While many countries, including the United States, don’t typically have any concept of school uniforms, there are plenty all over the world that do. But quite what those uniforms comprise varies greatly between countries, and even between schools. So, if you’ve ever wondered what kids wear to school in places like India, Nigeria and North Korea, then read on…
Cuban children’s school uniforms are distinctively maroon-and-white, apart from their neckerchiefs. Depending on how involved in the Communist Party youth group they are, their neckwear will either be blue or red. Indeed, kids have to “earn” their red scarves, which are provided by the state, along with the rest of their uniforms.
Where some countries have a single school uniform for all seasons and all occasions, Chinese pupils go the extra mile. Indeed, they usually have a whopping five different uniforms, meant for summer, winter, formal and everyday wear. The casual uniforms are virtually identical for both boys and girls. Times are changing, however, and in some Chinese schools, students now actually have some input into what their uniforms look like.
School uniform is compulsory in Ghana, yet many families are unable to afford the required clothing. To help solve this conundrum, in 2010 the Ghanaian government launched a free school uniform policy for elementary-level pupils in a bid to ensure every child received primary education. Every public school has the same uniform, with only the chest emblem distinguishing separate institutions.
17. Sierra Leone
Sierra Leone’s uniforms seem to differ significantly from those of other countries, not least because of the headwear pictured above. Nevertheless, the plain blue dresses and neckerchiefs fall in line with the smart appearance of many school uniforms all over the world. Unfortunately, many kids in Sierra Leone don’t attend school simply because they can’t afford the necessary kit.
Up until the early 2000s, Syria’s school outfits were an unchanging, desert-style khaki. But in 2003, the government decided to implement more colorful uniforms, characterizing the move as part of its bid for peace in the Middle East. Elementary kids now wear all blue, while intermediate pupils add pink into the mix. Secondary school students wear either blue, pink or grey.
Bhutan’s school uniform consists simply of the national dress, which has remained largely unchanged since the 17th century. Boys must wear a knee-length robe known as a “gho,” which has a handy pocket in the front. Girls, meanwhile, wear ankle-length dresses, comprised of a blouse and a “kira,” a piece of rectangular cloth. The material worn alternates, according to the climate, between cotton and wool.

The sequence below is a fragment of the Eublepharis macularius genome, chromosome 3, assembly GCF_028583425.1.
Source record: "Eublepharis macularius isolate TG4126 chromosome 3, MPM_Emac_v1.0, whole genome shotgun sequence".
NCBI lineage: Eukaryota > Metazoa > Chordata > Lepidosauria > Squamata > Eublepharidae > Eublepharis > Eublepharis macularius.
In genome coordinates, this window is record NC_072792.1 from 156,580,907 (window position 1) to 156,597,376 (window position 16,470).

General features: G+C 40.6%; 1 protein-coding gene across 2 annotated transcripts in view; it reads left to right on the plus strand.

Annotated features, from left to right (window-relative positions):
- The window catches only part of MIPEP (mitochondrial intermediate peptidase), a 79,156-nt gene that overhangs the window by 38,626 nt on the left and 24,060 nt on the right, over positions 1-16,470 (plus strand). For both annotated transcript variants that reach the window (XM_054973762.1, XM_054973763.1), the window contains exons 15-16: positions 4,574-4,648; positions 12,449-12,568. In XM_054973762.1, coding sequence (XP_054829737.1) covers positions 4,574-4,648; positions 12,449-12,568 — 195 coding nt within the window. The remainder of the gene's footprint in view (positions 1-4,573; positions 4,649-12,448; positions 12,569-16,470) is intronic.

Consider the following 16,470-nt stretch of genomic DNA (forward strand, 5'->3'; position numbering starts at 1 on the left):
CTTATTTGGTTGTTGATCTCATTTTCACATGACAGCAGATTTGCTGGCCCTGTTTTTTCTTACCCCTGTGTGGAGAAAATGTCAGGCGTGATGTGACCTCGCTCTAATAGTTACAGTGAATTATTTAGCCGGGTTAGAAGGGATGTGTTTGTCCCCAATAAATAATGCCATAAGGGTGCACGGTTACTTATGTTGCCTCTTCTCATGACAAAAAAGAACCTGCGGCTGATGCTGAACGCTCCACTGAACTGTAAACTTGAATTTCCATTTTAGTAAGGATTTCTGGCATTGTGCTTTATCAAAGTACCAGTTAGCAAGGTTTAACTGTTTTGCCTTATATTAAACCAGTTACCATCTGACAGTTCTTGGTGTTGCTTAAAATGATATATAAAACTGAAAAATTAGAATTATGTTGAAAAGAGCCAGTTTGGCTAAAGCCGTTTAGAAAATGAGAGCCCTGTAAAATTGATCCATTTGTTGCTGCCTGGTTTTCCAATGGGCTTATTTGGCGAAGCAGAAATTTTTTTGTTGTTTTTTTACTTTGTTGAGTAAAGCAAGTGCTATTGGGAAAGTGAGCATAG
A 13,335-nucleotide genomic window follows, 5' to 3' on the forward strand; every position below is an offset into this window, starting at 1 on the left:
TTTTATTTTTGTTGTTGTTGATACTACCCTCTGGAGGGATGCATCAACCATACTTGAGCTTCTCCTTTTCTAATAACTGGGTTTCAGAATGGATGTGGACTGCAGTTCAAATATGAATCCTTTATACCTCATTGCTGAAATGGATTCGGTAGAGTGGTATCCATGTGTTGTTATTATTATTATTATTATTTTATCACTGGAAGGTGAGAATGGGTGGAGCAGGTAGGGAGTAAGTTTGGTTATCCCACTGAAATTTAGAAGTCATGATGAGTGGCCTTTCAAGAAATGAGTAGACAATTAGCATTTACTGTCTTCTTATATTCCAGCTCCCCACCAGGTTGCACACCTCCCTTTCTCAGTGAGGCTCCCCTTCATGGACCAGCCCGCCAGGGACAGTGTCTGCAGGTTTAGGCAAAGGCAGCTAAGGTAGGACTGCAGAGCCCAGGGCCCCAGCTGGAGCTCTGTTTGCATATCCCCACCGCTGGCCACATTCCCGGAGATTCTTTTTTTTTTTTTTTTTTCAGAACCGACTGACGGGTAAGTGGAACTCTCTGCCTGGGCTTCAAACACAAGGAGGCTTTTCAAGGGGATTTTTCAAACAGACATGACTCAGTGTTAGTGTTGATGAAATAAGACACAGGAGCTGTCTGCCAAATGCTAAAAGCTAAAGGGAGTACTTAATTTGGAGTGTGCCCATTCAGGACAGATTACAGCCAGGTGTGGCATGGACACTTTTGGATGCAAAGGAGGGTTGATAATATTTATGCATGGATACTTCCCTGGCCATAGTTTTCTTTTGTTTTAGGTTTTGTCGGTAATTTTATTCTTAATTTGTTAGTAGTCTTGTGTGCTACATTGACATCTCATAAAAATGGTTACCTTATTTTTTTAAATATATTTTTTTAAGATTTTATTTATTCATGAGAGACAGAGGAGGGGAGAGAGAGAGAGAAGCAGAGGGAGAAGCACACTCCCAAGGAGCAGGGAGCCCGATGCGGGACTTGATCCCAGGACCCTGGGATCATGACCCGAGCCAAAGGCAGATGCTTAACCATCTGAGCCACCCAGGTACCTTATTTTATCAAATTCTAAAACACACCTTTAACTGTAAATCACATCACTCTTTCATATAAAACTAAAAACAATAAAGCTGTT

14. Sri Lanka
In Sri Lanka, school uniforms are predominantly white, with only a smattering of blue to mix things up. Older boys wear white trousers, while girls of all ages wear strictly white main items of clothing. We can only imagine what the cleaning bill is like for those uniforms! Still, the government at least provides vouchers for uniforms, or the material to make them, for free.
Japanese school uniforms are probably most well-known for the girls’ sailor-style outfits. Modeled on Meiji-period military wear, the uniform is still in use in some schools, while others have opted for a Western-style blazer and tartan skirt. Boys, meanwhile, wear a blazer or sweater vest along with non-matching trousers. There are also warm-weather and sport variants of each uniform.
12. United Kingdom
Unlike many other countries, the U.K. has no nationwide dress code for students. Instead, individual schools are left to decide on uniforms, which are usually a combination of either a polo shirt and sweatshirt, or a shirt, tie and blazer. Across Britain, however, all schools must consider equality legislation to ensure uniforms don’t discriminate against any pupils – for instance, on religious grounds.